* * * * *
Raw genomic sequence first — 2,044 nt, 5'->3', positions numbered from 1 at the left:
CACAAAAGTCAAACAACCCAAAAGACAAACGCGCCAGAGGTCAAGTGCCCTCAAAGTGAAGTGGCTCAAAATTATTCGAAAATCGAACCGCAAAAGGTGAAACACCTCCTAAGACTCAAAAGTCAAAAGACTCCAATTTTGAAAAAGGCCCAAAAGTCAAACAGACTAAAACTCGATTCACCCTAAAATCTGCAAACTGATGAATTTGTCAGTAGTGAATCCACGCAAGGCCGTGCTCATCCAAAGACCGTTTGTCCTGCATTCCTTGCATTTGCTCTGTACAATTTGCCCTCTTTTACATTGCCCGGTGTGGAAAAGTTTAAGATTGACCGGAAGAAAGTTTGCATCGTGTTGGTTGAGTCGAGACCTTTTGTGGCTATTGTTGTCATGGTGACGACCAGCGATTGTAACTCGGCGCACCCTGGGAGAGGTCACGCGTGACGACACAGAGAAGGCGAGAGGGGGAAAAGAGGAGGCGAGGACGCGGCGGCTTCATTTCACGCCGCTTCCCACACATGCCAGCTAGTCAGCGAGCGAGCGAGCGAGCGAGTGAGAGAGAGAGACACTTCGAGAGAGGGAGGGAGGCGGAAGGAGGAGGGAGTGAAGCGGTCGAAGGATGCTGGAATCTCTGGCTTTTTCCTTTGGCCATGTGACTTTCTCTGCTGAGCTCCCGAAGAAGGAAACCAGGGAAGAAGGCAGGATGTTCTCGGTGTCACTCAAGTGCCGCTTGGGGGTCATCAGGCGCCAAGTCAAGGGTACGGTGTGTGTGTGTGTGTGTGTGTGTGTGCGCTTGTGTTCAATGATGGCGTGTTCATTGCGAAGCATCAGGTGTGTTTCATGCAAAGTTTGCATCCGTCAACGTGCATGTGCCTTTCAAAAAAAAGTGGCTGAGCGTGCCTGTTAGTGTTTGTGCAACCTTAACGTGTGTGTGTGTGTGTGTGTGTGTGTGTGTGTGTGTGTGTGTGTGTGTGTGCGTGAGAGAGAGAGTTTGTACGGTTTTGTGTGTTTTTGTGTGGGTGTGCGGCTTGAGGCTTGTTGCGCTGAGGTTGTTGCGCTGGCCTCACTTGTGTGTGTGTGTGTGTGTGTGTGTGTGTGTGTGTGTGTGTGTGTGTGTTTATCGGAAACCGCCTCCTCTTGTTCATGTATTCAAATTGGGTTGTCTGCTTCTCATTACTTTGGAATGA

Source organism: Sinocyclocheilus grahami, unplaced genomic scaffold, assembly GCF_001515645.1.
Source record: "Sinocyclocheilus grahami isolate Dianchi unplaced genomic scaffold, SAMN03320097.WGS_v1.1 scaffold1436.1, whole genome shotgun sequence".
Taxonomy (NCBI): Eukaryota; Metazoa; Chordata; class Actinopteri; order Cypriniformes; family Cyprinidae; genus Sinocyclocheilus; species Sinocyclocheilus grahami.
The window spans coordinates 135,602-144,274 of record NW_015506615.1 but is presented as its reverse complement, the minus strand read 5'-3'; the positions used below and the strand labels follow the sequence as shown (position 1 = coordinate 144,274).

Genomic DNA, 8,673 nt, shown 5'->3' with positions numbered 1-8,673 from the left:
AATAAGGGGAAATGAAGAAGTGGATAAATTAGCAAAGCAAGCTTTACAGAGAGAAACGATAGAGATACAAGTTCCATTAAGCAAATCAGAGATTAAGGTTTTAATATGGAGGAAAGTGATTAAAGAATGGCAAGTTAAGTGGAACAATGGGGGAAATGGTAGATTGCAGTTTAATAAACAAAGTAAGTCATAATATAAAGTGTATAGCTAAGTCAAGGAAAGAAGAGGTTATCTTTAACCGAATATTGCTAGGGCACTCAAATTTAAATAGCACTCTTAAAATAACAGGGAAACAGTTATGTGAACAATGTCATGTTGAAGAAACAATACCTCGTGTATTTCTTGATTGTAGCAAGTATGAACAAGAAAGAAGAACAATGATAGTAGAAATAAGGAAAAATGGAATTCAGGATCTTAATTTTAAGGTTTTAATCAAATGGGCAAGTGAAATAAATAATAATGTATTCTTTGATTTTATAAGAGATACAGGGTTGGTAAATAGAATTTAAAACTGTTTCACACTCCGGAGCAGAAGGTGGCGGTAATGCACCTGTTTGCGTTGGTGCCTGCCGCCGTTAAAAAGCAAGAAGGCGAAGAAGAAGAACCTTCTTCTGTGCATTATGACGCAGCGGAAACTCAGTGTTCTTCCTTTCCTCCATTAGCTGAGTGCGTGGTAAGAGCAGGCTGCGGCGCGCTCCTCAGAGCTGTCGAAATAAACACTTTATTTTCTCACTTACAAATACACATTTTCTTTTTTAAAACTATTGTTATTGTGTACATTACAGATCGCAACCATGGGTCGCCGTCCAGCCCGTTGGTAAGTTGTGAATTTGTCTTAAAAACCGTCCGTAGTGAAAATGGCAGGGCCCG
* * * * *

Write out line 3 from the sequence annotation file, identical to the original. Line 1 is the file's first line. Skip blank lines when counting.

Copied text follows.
Source organism: Sinocyclocheilus grahami, unplaced genomic scaffold, assembly GCF_001515645.1.